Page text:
By Robert Folsom
December 13, 2011
Conspicuous authoritarianism is scary, and you instantly know it when you see it: For example, when governments persecute people because of their political beliefs.
Another sort of authoritarianism is easier to disguise; it can surface almost anyplace and come from nearly any direction. The psychology behind it goes far beyond what governments do. Sometimes you won’t see it for what it is until you think carefully and ask questions; only then will you realize that it’s a capricious, petty, or inexplicably silly brand of authoritarianism.
So let’s ask a few questions about a corporate decision that was the recent topic on the “Room for Debate” page of The New York Times, under the headline “Should Workplaces Ban E-Mail?”
At issue is the decision of the massive U.K.-based firm Atos, which did indeed recently announce it will “phase out” all internal corporate use of e-mail among its 80,000 employees in 42 countries.
The first thing I wonder is, How can such a policy even be enforced? But let’s skip that and consider the ostensible reason for banning e-mail: that “90 per cent of them are a waste of time.” By way of an alternative to e-mail, the firm’s CEO also said employees will be “encouraged to talk to each other in person.”
Now, I realize that employers who hate to pay for wasted time may find this logic appealing, likewise employees who must read and reply to many dozens of e-mails each day.
But if we do think carefully about this “problem” — and its proposed “solution” — we see that they obviously flout common sense to the point of inviting laughter, or sarcasm, or both.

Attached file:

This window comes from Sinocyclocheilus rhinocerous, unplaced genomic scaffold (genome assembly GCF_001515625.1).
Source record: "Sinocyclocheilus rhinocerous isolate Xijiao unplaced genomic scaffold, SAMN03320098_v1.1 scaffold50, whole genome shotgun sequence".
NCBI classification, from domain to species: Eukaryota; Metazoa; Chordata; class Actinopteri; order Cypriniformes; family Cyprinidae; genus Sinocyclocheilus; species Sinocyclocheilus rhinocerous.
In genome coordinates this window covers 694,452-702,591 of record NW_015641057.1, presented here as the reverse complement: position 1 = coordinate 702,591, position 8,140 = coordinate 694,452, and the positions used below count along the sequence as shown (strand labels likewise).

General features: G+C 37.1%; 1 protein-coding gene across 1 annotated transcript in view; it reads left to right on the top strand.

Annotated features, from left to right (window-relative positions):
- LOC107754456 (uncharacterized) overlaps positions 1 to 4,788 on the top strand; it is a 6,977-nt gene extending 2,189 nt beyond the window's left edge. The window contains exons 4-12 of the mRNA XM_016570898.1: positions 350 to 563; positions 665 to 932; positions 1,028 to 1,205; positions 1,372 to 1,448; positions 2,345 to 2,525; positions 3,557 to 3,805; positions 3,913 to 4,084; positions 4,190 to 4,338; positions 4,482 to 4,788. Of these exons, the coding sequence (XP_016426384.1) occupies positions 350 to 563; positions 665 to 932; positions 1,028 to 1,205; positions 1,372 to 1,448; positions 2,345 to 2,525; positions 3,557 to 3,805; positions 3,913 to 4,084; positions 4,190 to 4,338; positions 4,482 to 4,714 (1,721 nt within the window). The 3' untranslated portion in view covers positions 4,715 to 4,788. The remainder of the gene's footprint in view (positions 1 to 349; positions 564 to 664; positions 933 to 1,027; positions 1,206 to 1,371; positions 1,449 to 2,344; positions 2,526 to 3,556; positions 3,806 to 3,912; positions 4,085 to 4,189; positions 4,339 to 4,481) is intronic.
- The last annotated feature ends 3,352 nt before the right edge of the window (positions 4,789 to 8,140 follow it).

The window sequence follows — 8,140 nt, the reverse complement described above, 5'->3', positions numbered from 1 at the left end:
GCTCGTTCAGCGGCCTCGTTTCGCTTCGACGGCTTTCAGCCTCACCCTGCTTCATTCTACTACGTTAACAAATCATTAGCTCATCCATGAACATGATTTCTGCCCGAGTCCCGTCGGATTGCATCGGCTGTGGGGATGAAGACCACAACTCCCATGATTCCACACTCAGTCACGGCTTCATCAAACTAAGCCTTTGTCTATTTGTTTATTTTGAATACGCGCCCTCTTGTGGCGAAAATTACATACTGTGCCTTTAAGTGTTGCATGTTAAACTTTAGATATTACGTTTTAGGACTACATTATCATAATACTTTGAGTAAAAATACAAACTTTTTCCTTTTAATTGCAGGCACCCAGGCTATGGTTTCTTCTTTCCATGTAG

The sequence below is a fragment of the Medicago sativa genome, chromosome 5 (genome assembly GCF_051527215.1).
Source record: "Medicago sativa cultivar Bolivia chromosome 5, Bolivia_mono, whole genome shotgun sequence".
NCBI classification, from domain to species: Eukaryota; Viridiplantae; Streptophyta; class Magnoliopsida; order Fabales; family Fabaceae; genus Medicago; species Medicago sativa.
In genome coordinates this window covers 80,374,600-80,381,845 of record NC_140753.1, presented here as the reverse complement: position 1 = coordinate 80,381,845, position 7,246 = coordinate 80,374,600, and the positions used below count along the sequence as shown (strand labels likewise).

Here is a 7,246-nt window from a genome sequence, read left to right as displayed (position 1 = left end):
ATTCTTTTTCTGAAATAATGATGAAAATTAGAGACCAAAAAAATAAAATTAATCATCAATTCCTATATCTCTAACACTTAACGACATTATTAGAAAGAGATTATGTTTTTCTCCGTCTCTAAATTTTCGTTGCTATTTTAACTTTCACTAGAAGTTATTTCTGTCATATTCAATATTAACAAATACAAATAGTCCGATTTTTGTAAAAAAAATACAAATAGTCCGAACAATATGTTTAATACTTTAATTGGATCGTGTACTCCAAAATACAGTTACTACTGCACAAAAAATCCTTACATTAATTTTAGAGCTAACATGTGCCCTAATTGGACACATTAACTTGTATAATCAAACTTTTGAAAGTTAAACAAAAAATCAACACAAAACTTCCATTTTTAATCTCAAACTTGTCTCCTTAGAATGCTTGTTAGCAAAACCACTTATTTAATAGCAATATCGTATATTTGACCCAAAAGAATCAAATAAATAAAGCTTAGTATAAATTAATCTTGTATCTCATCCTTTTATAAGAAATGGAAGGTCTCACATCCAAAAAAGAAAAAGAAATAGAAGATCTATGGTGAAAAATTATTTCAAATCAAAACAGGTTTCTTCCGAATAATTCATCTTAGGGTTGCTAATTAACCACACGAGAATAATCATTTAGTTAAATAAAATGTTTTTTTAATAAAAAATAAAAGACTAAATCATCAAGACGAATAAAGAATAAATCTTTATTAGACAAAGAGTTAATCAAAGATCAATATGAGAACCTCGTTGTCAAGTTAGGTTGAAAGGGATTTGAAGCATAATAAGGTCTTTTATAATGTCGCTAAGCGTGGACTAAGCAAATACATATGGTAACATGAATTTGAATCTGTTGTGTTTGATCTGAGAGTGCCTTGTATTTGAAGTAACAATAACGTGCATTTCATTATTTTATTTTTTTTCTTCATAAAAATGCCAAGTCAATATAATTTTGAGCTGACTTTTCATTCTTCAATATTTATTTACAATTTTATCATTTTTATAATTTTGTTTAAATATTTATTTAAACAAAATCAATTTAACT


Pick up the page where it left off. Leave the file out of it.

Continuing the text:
If your employees’ use of email is 90% inefficient, is it safe to assume that they’ll save time by having more face-to-face conversations? Really?
Are we to believe that their “in person” chats won’t include last night’s poker game or next month’s wedding plans or who got drunk at the company’s Christmas party?
The Times article mentions that “reply all” emails are often notorious time wasters. True enough. Yet is the answer then to hold more meetings — where there is no “delete” key and a single windbag can waste a dozen (or more) peoples’ time all at once?
Instead of a zero e-mail policy, wouldn’t employees benefit more from a few hours of skills training in 1) better time management, and 2) e-mail as a time management tool?
But this exercise in logic is really beside the point. Which is to say, to impose a corporate policy as transparently harebrained as this makes sense only when we realize that it flows from a deeper psychological impulse. It’s the impulse Alan Hall described this way:
Authoritarianism begins with a negative social mood trend, which in turn spawns a desire among some to submit to authority and among others to coerce their fellows to submit. At the same time, still others, caught up in the same emotional climate, battle against authoritarianism.
We forecast that a continuing long-term trend toward negative social mood will produce increasingly authoritarian — and anti-authoritarian — impulses…
Here I’ll reiterate what I said at the top: Authoritarianism, and the battle against it, is emerging on a grand scale and in more mundane ways. Read all of Alan Hall’s fascinating two-part study in the April and May 2010 issues of The Socionomist.